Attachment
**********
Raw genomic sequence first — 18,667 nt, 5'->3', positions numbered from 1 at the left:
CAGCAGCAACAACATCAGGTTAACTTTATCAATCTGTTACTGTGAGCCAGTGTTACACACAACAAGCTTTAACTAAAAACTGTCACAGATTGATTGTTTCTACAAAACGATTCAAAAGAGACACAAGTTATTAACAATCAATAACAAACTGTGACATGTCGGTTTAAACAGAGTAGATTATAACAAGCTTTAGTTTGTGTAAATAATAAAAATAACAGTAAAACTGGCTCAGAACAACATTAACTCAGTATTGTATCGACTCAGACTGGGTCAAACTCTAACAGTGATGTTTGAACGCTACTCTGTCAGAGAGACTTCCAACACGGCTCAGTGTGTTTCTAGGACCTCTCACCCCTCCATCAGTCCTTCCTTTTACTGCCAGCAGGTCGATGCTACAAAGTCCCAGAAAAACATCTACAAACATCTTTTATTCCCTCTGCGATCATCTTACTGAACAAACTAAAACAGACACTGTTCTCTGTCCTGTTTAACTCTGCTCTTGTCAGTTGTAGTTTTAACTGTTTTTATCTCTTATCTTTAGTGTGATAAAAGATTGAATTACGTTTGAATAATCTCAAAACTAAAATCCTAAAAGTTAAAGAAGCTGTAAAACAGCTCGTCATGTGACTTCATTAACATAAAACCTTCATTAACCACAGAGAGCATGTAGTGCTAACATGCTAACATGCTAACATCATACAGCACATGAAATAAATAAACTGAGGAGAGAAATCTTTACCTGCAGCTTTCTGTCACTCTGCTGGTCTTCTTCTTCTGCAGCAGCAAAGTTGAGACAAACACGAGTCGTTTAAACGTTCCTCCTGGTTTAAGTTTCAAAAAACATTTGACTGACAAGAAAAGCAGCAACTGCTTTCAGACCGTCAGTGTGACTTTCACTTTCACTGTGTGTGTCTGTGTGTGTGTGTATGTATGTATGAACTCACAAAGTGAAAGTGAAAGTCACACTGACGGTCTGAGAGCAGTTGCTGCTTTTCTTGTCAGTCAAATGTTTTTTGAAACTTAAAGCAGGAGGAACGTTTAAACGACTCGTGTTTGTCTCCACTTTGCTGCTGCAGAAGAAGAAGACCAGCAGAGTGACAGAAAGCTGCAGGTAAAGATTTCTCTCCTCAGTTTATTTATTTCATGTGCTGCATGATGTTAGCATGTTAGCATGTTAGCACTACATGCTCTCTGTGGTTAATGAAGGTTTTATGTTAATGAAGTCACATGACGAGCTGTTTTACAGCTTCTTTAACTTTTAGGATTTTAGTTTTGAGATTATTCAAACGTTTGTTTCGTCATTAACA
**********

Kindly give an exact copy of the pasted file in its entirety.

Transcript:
Raw genomic sequence first — 18,667 nt, 5'->3', positions numbered from 1 at the left:
CAGCAGCAACAACATCAGGTTAACTTTATCAATCTGTTACTGTGAGCCAGTGTTACACACAACAAGCTTTAACTAAAAACTGTCACAGATTGATTGTTTCTACAAAACGATTCAAAAGAGACACAAGTTATTAACAATCAATAACAAACTGTGACATGTCGGTTTAAACAGAGTAGATTATAACAAGCTTTAGTTTGTGTAAATAATAAAAATAACAGTAAAACTGGCTCAGAACAACATTAACTCAGTATTGTATCGACTCAGACTGGGTCAAACTCTAACAGTGATGTTTGAACGCTACTCTGTCAGAGAGACTTCCAACACGGCTCAGTGTGTTTCTAGGACCTCTCACCCCTCCATCAGTCCTTCCTTTTACTGCCAGCAGGTCGATGCTACAAAGTCCCAGAAAAACATCTACAAACATCTTTTATTCCCTCTGCGATCATCTTACTGAACAAACTAAAACAGACACTGTTCTCTGTCCTGTTTAACTCTGCTCTTGTCAGTTGTAGTTTTAACTGTTTTTATCTCTTATCTTTAGTGTGATAAAAGATTGAATTACGTTTGAATAATCTCAAAACTAAAATCCTAAAAGTTAAAGAAGCTGTAAAACAGCTCGTCATGTGACTTCATTAACATAAAACCTTCATTAACCACAGAGAGCATGTAGTGCTAACATGCTAACATGCTAACATCATACAGCACATGAAATAAATAAACTGAGGAGAGAAATCTTTACCTGCAGCTTTCTGTCACTCTGCTGGTCTTCTTCTTCTGCAGCAGCAAAGTTGAGACAAACACGAGTCGTTTAAACGTTCCTCCTGGTTTAAGTTTCAAAAAACATTTGACTGACAAGAAAAGCAGCAACTGCTTTCAGACCGTCAGTGTGACTTTCACTTTCACTGTGTGTGTCTGTGTGTGTGTGTATGTATGTATGAACTCACAAAGTGAAAGTGAAAGTCACACTGACGGTCTGAGAGCAGTTGCTGCTTTTCTTGTCAGTCAAATGTTTTTTGAAACTTAAAGCAGGAGGAACGTTTAAACGACTCGTGTTTGTCTCCACTTTGCTGCTGCAGAAGAAGAAGACCAGCAGAGTGACAGAAAGCTGCAGGTAAAGATTTCTCTCCTCAGTTTATTTATTTCATGTGCTGCATGATGTTAGCATGTTAGCATGTTAGCACTACATGCTCTCTGTGGTTAATGAAGGTTTTATGTTAATGAAGTCACATGACGAGCTGTTTTACAGCTTCTTTAACTTTTAGGATTTTAGTTTTGAGATTATTCAAACGTTTGTTTCGTCATTAACA